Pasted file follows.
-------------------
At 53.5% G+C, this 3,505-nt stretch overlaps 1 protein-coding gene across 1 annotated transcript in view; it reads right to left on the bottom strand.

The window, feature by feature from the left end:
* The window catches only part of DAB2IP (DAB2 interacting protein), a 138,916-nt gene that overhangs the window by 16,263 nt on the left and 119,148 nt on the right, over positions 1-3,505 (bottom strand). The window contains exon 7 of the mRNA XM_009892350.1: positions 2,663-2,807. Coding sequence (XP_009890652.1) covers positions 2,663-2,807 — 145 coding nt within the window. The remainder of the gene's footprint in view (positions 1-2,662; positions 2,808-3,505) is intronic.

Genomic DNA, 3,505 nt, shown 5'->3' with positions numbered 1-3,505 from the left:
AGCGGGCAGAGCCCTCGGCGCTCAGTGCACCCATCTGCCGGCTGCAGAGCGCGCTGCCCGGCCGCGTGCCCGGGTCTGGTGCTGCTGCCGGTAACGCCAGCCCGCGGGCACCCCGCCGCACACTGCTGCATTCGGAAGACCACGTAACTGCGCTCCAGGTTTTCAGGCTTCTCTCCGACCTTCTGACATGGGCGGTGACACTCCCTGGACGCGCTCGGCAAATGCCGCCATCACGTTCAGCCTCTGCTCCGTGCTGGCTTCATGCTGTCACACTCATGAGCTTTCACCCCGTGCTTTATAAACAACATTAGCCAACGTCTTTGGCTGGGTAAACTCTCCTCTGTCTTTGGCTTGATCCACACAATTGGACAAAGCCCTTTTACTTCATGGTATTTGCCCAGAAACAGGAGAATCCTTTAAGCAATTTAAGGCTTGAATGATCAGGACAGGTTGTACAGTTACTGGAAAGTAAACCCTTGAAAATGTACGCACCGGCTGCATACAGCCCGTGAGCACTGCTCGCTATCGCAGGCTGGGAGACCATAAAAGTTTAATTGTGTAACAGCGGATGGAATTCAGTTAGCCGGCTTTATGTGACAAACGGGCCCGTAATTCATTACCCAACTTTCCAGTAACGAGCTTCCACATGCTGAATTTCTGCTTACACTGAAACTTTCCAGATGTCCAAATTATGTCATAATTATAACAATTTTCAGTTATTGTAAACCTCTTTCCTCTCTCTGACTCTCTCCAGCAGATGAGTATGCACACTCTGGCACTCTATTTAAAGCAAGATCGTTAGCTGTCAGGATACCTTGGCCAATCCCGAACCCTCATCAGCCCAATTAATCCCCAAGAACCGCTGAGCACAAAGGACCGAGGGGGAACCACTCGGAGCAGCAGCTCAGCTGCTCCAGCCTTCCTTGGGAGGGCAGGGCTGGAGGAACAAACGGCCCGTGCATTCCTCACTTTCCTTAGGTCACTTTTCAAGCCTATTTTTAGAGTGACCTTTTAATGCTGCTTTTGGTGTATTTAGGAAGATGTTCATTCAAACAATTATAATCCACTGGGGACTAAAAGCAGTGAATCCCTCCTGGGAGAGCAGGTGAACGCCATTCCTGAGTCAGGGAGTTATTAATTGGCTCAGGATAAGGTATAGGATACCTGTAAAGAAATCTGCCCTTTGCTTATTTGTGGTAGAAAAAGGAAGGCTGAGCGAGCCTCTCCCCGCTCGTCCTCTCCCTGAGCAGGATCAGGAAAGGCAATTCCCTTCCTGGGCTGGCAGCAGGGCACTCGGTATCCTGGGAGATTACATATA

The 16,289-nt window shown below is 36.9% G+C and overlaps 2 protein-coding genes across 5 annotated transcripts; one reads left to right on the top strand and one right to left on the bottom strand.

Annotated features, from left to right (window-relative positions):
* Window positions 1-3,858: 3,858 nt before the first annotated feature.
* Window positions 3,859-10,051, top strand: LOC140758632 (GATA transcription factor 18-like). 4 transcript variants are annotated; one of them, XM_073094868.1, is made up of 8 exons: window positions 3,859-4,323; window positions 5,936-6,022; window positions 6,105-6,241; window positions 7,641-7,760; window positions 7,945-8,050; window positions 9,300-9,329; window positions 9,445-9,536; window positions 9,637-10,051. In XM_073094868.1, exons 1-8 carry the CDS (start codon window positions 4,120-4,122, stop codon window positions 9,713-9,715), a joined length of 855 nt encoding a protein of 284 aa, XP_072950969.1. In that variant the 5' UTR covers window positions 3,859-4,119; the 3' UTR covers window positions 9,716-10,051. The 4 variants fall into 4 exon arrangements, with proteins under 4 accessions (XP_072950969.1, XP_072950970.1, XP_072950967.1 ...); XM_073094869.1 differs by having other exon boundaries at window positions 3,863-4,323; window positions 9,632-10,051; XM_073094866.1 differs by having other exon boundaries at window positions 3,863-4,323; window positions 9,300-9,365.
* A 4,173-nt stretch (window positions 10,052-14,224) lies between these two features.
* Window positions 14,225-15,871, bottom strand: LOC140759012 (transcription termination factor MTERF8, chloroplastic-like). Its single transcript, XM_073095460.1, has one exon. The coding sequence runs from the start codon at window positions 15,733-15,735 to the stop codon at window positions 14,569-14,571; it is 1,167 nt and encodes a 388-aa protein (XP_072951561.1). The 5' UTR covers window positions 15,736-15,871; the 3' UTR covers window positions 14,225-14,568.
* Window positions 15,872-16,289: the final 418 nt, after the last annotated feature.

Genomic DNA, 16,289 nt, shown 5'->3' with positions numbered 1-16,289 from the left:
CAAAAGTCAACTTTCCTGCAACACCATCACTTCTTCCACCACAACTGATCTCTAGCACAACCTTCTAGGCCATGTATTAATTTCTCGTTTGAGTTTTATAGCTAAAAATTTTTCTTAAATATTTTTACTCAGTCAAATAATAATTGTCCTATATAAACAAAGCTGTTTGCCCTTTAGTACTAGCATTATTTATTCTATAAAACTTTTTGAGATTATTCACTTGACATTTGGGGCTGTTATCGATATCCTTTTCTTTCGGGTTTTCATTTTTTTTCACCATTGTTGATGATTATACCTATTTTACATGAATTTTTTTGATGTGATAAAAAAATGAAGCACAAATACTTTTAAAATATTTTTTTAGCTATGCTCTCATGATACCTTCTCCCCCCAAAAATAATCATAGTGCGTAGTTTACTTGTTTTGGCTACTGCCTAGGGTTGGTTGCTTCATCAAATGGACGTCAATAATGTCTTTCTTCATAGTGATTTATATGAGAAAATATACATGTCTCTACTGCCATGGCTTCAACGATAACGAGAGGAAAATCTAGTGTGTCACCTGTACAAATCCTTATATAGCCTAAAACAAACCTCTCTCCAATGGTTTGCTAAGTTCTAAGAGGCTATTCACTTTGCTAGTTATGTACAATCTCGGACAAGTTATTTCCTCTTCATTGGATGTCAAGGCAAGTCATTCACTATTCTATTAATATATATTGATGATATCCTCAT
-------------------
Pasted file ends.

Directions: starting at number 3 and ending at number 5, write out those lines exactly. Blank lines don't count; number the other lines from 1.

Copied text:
* The window catches only part of DAB2IP (DAB2 interacting protein), a 138,916-nt gene that overhangs the window by 16,263 nt on the left and 119,148 nt on the right, over positions 1-3,505 (bottom strand). The window contains exon 7 of the mRNA XM_009892350.1: positions 2,663-2,807. Coding sequence (XP_009890652.1) covers positions 2,663-2,807 — 145 coding nt within the window. The remainder of the gene's footprint in view (positions 1-2,662; positions 2,808-3,505) is intronic.

Genomic DNA, 3,505 nt, shown 5'->3' with positions numbered 1-3,505 from the left:
AGCGGGCAGAGCCCTCGGCGCTCAGTGCACCCATCTGCCGGCTGCAGAGCGCGCTGCCCGGCCGCGTGCCCGGGTCTGGTGCTGCTGCCGGTAACGCCAGCCCGCGGGCACCCCGCCGCACACTGCTGCATTCGGAAGACCACGTAACTGCGCTCCAGGTTTTCAGGCTTCTCTCCGACCTTCTGACATGGGCGGTGACACTCCCTGGACGCGCTCGGCAAATGCCGCCATCACGTTCAGCCTCTGCTCCGTGCTGGCTTCATGCTGTCACACTCATGAGCTTTCACCCCGTGCTTTATAAACAACATTAGCCAACGTCTTTGGCTGGGTAAACTCTCCTCTGTCTTTGGCTTGATCCACACAATTGGACAAAGCCCTTTTACTTCATGGTATTTGCCCAGAAACAGGAGAATCCTTTAAGCAATTTAAGGCTTGAATGATCAGGACAGGTTGTACAGTTACTGGAAAGTAAACCCTTGAAAATGTACGCACCGGCTGCATACAGCCCGTGAGCACTGCTCGCTATCGCAGGCTGGGAGACCATAAAAGTTTAATTGTGTAACAGCGGATGGAATTCAGTTAGCCGGCTTTATGTGACAAACGGGCCCGTAATTCATTACCCAACTTTCCAGTAACGAGCTTCCACATGCTGAATTTCTGCTTACACTGAAACTTTCCAGATGTCCAAATTATGTCATAATTATAACAATTTTCAGTTATTGTAAACCTCTTTCCTCTCTCTGACTCTCTCCAGCAGATGAGTATGCACACTCTGGCACTCTATTTAAAGCAAGATCGTTAGCTGTCAGGATACCTTGGCCAATCCCGAACCCTCATCAGCCCAATTAATCCCCAAGAACCGCTGAGCACAAAGGACCGAGGGGGAACCACTCGGAGCAGCAGCTCAGCTGCTCCAGCCTTCCTTGGGAGGGCAGGGCTGGAGGAACAAACGGCCCGTGCATTCCTCACTTTCCTTAGGTCACTTTTCAAGCCTATTTTTAGAGTGACCTTTTAATGCTGCTTTTGGTGTATTTAGGAAGATGTTCATTCAAACAATTATAATCCACTGGGGACTAAAAGCAGTGAATCCCTCCTGGGAGAGCAGGTGAACGCCATTCCTGAGTCAGGGAGTTATTAATTGGCTCAGGATAAGGTATAGGATACCTGTAAAGAAATCTGCCCTTTGCTTATTTGTGGTAGAAAAAGGAAGGCTGAGCGAGCCTCTCCCCGCTCGTCCTCTCCCTGAGCAGGATCAGGAAAGGCAATTCCCTTCCTGGGCTGGCAGCAGGGCACTCGGTATCCTGGGAGATTACATATA